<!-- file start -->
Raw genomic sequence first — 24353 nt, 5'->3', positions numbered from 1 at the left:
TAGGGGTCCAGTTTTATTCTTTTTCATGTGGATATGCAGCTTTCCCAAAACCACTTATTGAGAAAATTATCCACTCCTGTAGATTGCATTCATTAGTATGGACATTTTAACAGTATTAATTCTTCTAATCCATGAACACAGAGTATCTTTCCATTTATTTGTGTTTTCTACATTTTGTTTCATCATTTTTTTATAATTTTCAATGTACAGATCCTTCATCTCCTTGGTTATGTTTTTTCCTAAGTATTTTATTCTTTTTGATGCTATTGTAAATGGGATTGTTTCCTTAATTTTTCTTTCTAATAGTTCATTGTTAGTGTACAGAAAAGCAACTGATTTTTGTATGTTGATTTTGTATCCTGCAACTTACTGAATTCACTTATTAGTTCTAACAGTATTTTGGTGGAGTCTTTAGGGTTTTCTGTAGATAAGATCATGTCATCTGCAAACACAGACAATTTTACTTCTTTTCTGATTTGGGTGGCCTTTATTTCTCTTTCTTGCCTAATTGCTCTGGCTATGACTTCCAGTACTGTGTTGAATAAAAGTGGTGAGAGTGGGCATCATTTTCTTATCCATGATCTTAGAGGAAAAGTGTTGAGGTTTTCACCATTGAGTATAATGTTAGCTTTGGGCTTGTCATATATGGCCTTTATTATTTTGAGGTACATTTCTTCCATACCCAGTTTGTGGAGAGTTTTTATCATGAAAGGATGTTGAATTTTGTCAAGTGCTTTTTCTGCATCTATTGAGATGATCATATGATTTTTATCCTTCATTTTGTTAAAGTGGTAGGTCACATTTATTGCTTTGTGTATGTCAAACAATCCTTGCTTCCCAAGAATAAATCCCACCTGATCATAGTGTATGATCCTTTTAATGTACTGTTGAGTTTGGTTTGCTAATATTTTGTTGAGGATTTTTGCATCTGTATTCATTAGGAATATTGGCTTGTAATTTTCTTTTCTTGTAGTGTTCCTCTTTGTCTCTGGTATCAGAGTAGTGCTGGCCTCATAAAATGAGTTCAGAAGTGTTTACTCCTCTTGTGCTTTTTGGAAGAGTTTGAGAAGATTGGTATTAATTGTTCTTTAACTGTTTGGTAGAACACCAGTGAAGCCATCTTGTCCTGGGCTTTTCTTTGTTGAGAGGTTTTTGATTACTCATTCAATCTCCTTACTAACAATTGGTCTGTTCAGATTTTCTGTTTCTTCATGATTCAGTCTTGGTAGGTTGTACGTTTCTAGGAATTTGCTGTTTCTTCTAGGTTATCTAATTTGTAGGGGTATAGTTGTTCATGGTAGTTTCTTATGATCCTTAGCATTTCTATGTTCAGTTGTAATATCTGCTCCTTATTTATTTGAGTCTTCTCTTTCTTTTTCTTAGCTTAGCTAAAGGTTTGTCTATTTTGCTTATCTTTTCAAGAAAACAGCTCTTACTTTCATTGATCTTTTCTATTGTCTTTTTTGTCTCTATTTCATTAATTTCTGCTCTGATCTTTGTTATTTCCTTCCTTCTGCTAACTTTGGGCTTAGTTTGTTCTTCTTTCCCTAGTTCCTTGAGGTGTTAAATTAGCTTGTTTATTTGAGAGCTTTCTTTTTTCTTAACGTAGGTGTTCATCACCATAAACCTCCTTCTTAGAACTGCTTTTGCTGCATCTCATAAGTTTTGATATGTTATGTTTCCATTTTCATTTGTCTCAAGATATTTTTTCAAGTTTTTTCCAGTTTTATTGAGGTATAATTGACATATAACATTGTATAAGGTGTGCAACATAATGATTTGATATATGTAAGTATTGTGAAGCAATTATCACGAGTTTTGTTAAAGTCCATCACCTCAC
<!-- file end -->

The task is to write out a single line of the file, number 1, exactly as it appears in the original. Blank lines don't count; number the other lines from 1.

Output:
Raw genomic sequence first — 24353 nt, 5'->3', positions numbered from 1 at the left: